New York is betting big on the rehabilitation of its brownfields
par Elsa Sidawy | 10.19.11
New York wants to clean up some 3,000 abandoned lots throughout the city which for the most part are polluted. In order to restore the land, the municipality has set up an operation to revive the neglected but highly coveted land and thus promote local development.
It all began in June 2008, when Mayor Bloomberg set up the “Mayor’s office of Environmental Remediation,” under his direct authority. The mission of this office? Work for the rehabilitation of “brownfields,” abandoned land whose soil has often been polluted during past industrial activities, for example. According to Dr. Daniel Walsh who leads this team of 15 people, “a brownfield is a vacant site where development is typically thwarted because of environmental contamination.” The clean-up operation, which requires significant funding, was not an immediate favorite with investors. His team has been working for the past two years to encourage them to acquire the land and clean it up: “it’s a kind of recycling program for soil and local economic development: we convert the spaces and restore their functionality.” With 3150 lots in the five boroughs (counties) of the city, the task is difficult.
SPEED platform: accelerating the acquisition of contaminated land
It’s been just one year, October 15, 2010, since the Mayor’s Office of Environmental Remediation launched the online application SPEED (Searchable Property Environmental Electronic Database) to raise awareness of the issue among its target audience and develop a practical and up to date decision-making tool. “Developers are waiting for documents and counsel, this application is speeding up the process.” The platform lists on a map all the sites and provides detailed information on each property: year of construction and, if appropriate, demolition of buildings, size, pictures, and especially environmental data. A kind of carbon evaluation of the Big Apple’s soil. Site traffic, which reached four million visits since November last year, has exceeded expectations. Brokers, developers, owners, and promoters are all rushing to the site before investing.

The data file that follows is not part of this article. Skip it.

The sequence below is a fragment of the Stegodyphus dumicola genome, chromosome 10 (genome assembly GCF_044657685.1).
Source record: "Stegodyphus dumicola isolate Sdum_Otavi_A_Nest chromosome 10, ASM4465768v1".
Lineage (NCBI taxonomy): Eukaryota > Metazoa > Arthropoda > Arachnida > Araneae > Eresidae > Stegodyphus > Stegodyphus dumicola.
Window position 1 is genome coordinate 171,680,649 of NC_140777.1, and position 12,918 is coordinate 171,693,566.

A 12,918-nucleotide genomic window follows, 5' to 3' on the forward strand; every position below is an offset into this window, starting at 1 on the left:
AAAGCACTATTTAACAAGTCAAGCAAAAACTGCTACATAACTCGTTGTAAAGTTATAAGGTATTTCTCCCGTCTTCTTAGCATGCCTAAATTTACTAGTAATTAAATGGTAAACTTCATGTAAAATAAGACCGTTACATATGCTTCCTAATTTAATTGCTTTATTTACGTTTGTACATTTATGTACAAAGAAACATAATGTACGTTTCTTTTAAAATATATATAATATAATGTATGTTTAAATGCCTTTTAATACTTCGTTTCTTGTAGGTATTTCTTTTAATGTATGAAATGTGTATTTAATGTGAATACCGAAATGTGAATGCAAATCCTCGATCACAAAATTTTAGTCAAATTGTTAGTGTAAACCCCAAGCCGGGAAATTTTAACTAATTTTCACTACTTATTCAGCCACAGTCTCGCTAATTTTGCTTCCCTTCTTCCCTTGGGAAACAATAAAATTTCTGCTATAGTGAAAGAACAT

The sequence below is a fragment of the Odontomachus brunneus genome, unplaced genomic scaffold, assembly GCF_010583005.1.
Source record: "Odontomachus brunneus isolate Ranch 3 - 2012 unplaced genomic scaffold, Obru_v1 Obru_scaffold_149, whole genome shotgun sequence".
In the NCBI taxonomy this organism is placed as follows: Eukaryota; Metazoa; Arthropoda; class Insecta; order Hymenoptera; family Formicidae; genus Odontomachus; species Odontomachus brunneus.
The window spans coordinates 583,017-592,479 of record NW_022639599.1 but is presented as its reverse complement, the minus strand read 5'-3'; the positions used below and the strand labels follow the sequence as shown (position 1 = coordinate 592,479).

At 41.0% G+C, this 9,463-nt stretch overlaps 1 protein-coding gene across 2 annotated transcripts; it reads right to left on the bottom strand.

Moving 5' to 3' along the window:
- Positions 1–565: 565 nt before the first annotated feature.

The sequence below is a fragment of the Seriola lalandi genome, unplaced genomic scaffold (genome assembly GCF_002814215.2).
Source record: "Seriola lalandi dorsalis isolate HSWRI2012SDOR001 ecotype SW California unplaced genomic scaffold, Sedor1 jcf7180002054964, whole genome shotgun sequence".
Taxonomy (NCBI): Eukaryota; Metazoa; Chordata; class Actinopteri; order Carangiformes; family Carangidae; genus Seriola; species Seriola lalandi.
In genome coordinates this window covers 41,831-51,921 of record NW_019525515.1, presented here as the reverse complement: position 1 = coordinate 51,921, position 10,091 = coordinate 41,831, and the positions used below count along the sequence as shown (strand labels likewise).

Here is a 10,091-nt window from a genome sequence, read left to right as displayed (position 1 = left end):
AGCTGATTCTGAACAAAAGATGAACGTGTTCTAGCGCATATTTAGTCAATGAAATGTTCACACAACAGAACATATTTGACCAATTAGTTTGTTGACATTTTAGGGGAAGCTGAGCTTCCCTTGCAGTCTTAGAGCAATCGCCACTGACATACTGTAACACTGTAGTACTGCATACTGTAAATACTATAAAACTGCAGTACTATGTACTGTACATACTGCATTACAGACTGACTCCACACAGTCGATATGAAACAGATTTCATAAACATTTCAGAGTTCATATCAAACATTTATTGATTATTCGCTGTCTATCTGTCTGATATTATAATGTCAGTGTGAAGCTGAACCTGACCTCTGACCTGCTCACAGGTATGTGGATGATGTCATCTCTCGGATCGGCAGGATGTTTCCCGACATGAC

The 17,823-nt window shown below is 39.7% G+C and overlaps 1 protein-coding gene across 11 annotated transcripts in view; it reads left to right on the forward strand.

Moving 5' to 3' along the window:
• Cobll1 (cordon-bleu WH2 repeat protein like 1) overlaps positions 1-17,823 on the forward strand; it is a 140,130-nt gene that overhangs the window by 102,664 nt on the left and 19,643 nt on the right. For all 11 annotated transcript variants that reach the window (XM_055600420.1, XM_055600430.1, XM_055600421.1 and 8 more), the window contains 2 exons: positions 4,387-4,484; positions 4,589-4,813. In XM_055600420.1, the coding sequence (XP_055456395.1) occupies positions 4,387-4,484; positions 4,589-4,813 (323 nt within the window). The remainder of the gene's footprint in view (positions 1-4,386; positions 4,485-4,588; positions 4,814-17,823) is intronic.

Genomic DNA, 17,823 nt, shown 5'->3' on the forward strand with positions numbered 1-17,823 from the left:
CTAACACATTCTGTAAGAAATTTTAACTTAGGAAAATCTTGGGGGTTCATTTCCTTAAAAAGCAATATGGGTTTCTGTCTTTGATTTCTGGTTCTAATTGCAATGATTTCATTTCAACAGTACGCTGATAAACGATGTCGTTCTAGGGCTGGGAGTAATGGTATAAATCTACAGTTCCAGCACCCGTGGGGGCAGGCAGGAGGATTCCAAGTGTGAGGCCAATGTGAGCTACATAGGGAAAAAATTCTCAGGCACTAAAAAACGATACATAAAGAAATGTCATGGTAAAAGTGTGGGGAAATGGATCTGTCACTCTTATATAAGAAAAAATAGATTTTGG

A $ 60 000 incentive to buy a brownfield
In terms of investment, the tax incentives are the biggest draw. Each investor betting on one of these polluted lands will walk away with $ 60 000, if he or she agrees to properly clean up the soil. An amount “that does not cover all costs, but eases the initial burden.” In total, this investment fund known as the “Brownfield Incentive Grant” (BIG) has $ 9 million over 12 years. Like LEED for greener buildings, the city also manages the certification “New York City Green Property Certification,” which, once the remediation has been performed, certifies that it has been “properly enacted and that the field is now environmentally healthy and fit for future users. ” A first for an American city as this type of certification is usually the responsibility of the state.
This long-term program must run during a twelve-year period at a rate of 100 to 250 sites cleaned per year, even if new brownfields appear as others disappear. “This program is also a signal to developers that the city will not allow new construction without first cleaning up old sites,” warns Daniel Walsh. Review of the first six months of operation: 30 funded projects, which will increase the investments. And therefore the final dividends will end up in the city’s coffers. American-style pragmatism.
To learn more
- Operating budget of the Mayor’s Office of Environmental Remediation: one million per year
- Citizen consultation: the Mayor’s Office of Environmental Remediation works closely with the Brownfield Opportunity Area Program (BOA), “so that future property developments built on this soil will correspond to the needs of the people.”
- Summer 2010: Launch of the New York City Brownfield Program and the New York City Brownfield Incentive Grant(BIG)
- Fall 2010: Launch of platform SPEED (Searchable Property Environmental Electronic Database) and the New York City Green Property Certification
Photos credits: City of New York (A) / Platform SPEED / Section of the Office of Environmental Remediation
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Translated by Genny Cortinovis